Every day we’re confronted with information that stimulates many of our senses at the same time, but we don’t perceive this information in its component parts. Rather, we perceive it as a whole without being conscious of doing so. But people with bipolar disorder struggle with this integration process, and this might make it hard for them to communicate.
Tamsyn Van Rheenen, University of Melbourne
Think about an explosion: the sight of the fireball might be sufficient to signal that an explosion has occurred, but we will know that it definitely has if we also hear a loud bang, smell smoke and feel heat from the fire.
It’s the integration of all these different kinds of sensory information that enables us to experience the world around us in all its glory. And this integration is vital if we are to understand other people.
We are inherently social beings and the emotional expressions of the people we encounter reach us through different sensory channels. Accurate perception of this emotional information is crucial for social communication.
To communicate effectively, we need to appreciate the meaning behind other people’s words, decipher the tones and inflections with which they are spoken, and relate these to the speaker’s facial expressions and body language. More importantly, we need to integrate the information quickly so our perceptions are coherent.
Most of the time, the information we see and hear has the same meaning. In some cases, perception from only one of the senses may be enough for emotional understanding. But cues from only one sense can often be ambiguous.
"We are inherently social beings and the emotional expressions of the people we encounter reach us through different sensory channels."
It would be difficult for us to tell that what we are encountering is an explosion, for instance, based on the smell of burning alone. And because of this occasional ambiguity, integration of information from different senses is vital for helping us better judge incoming information, and key to understanding others.
Sensory integration is particularly important when inputs to one of the senses are distorted, like when someone’s voice is muffled. In this case, it may become difficult to be certain about what the speaker may be thinking and feeling, but coupling the muffled voice with information from her face can help us to figure it out.
Integration is clearly handy any time we communicate with other people.
A curious difference
But some people have a permanent communication disadvantage that may affect them socially. An increasing number of studies show that in some people with psychiatric conditions such as bipolar disorder, interpersonal functioning is compromised.
It’s not clear why this is, but we think it may be related to potential difficulties in integrating different kinds of social information. Just as intact sensory integration can help improve our understanding of others, abnormal integration can impair it. Research shows at least some people with bipolar disorder have difficulty recognising other people’s facial and vocal emotional expressions.
A colleague and I wondered whether, in addition to these seemingly separate processes being impaired, it was also possible that there was impairment in the way the systems governing these different emotion perception skills interacted in people with bipolar disorder. We tested the idea by looking at how people with the disorder integrate emotional signals.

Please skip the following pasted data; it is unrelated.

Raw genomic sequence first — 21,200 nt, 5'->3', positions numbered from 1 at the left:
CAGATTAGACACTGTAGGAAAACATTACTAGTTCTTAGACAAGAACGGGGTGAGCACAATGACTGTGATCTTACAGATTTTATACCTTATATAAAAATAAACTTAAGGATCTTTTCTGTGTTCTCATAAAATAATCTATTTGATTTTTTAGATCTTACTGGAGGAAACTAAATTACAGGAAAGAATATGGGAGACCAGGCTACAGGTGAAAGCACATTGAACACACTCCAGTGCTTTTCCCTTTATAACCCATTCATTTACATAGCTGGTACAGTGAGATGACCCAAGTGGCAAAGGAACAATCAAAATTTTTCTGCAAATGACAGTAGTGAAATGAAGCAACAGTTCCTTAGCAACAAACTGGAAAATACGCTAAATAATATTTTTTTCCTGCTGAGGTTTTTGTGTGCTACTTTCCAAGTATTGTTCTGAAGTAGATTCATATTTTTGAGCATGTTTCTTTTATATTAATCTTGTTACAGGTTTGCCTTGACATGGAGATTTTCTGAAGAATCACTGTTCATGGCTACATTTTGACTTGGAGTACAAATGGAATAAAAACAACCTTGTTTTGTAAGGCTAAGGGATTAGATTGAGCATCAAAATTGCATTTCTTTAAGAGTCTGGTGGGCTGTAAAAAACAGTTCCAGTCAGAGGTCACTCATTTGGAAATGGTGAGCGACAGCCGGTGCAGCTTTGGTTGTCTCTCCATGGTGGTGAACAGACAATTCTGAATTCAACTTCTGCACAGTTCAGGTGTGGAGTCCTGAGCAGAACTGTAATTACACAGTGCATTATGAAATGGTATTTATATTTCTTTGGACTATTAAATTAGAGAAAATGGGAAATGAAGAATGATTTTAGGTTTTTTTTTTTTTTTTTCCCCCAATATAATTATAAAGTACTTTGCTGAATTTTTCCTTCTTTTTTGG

We asked a group of people who had bipolar disorder and a group of people who did not to quickly identify a series of facial expressions while ignoring a series of sentences spoken in an emotional tone at the same time.
Sometimes, the auditory information matched the visual information – a happy face paired with a happy voice, for instance – and sometimes it didn’t. Because conflicting information is likely to interfere with how well a stimulus is recognised, we expected sensory integration would be best reflected in quicker responses when the visual and auditory information were the same.
What we found
We found people who didn’t have bipolar disorder showed this effect, but the bipolar group failed to integrate emotional signals to the same extent. Whether the audio and visual information was the same or not made no difference to the responses of the bipolar group. They were, in fact, consistently and significantly slower than the control group at recognising facial emotional expressions.
In effect, the bipolar group didn’t show the usual information-processing boost that occurs when information of the same meaning is presented to different senses. This suggests that for people with bipolar disorder, meaningful information from different sensory channels isn’t integrated in the usual way.
"Just as intact sensory integration can help improve our understanding of others, abnormal integration can impair it."
It seems that when people with bipolar encounter ambiguous facial expressions, related auditory information is unlikely to help them identify the underlying emotional state of the person with whom they’re communicating. This could mean that the brain regions that process information from the senses do not communicate well in people who have this disorder.
The idea needs further investigation but, regardless of underlying causes, our results highlight a potential reason for why some people with bipolar disorder may experience interpersonal difficulties.
Tamsyn Van Rheenen currently receives funding from the NHMRC and the Barbara Dicker Brain Sciences Foundation. She has received funding from the Helen McPherson Smith Trust and Swinburne University in the past.